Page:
In the present invention, a wash assembly is placed so as to introduce a sprayed liquid at various points in the secondary launder. The introduction of a liquid at these points accelerates the flow of the froth as it travels through the secondary and radial launders to the outer launder. This expedites the overall removal of the froth.
In another embodiment, a second wash assembly may be placed so as to introduce a sprayed liquid at predetermined locations in the radial launders to increase the rate of flow of the froth as it travels through such launders.
In the present invention, one or more baffles may be disposed in the tank to reduce the angular velocity of the pulp phase. The use of baffles aids in froth removal and thus the mineral recovery from the ore slurry. The flotation cells according to the present invention, however, may omit the use of baffles.
For clarity in explaining the present invention, the flotation cell is described without a crowder device. A crowder device is commonly used to direct froth flow radially outward in the tank. Those skilled in the art will recognize that other embodiments consistent with the present invention would include the addition of a crowder device.
A flotation cell according to the present invention has an increased froth removal rate, owing to the placement of launders throughout the tank which remove the froth, regardless of the froth flow dynamics (angular components, radial components, or a combination of such components).
Examples of the more important features of the invention thus have been summarized rather broadly in order that detailed description thereof that follows may be better understood, and in order that the contributions to the art may be appreciated. There are, of course, additional features of the invention that will be described hereinafter and which will form the subject of the claims appended hereto.
For detailed understanding of the present invention, references should be made to the following detailed description of the preferred embodiment, taken in conjunction with the accompanying drawings, in which like elements have been given like numerals and wherein:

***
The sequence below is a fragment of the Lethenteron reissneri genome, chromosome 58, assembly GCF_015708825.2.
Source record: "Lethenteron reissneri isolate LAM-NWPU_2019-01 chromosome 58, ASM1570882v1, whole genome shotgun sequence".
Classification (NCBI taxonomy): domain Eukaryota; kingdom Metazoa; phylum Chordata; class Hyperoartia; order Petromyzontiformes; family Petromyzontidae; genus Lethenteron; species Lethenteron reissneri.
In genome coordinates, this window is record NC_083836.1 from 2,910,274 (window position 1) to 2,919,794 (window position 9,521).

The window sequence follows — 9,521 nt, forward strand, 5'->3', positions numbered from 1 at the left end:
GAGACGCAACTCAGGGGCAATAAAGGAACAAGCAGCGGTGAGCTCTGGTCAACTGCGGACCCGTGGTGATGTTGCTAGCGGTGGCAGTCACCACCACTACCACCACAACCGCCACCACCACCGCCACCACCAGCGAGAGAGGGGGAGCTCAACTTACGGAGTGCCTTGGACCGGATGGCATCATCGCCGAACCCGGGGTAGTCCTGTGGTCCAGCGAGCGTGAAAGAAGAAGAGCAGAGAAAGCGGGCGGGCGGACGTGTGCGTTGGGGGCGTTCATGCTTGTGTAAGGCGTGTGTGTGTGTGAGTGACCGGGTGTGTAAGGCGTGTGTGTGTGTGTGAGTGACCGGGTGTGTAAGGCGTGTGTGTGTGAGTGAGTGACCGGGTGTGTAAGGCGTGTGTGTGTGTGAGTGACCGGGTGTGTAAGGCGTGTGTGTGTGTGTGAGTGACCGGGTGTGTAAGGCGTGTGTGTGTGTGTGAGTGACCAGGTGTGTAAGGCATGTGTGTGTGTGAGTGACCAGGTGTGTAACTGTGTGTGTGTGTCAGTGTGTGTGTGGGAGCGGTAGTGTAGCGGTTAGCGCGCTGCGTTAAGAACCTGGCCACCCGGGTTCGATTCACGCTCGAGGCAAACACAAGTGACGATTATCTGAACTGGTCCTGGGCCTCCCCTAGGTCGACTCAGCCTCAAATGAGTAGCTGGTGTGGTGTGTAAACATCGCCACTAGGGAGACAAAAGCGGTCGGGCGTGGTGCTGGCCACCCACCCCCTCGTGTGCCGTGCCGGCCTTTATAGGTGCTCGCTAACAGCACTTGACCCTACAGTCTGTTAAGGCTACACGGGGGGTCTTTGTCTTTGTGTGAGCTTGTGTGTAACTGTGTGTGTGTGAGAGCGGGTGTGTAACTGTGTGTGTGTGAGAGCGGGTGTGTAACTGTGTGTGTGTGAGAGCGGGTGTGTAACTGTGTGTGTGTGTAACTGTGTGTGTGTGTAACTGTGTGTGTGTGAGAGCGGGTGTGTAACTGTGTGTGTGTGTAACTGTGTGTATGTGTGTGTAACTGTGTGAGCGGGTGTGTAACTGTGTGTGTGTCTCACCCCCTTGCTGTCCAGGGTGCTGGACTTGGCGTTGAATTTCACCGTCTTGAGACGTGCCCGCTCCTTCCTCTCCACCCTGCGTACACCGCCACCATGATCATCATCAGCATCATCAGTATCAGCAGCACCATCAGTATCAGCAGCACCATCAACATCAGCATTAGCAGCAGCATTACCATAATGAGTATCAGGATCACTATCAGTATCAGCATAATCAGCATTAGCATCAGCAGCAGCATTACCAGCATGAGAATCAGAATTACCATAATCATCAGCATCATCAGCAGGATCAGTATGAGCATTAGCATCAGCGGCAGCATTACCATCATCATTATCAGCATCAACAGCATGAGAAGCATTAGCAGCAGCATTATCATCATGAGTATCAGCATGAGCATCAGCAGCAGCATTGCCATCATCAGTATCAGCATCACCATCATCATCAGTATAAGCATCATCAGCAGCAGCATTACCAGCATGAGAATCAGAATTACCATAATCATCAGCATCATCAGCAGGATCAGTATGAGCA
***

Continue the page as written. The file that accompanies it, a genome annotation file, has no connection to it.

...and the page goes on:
FIG. 1 is a partial side elevational view, partially in phantom lines, of a froth flotation cell in accordance with the present invention, containing a network of launders that includes: a central launder, two of a plurality of radial launders, a secondary circumferential launder, and a plurality of baffle plates.
FIG. 2 is a partial top plan view of the froth flotation cell of FIG. 1, showing the central launder, secondary launder, plurality of radial launders and a wash assembly.
FIG. 3a is an elevational view taken along the axis of a radial launder showing the connection between a radial launder and the central launder.
FIG. 3b is a side elevational view, perpendicular to the axis of a radial launder, showing the connection between a radial launder and the central launder.
FIG. 3c is a side elevational view, perpendicular to the axis of a radial launder, showing the connection of a radial launder to the secondary circumferential launder, the connection of the secondary circumferential launder to the standpipe of the flotation cell and a wash assembly positioned in the secondary circumferential launder.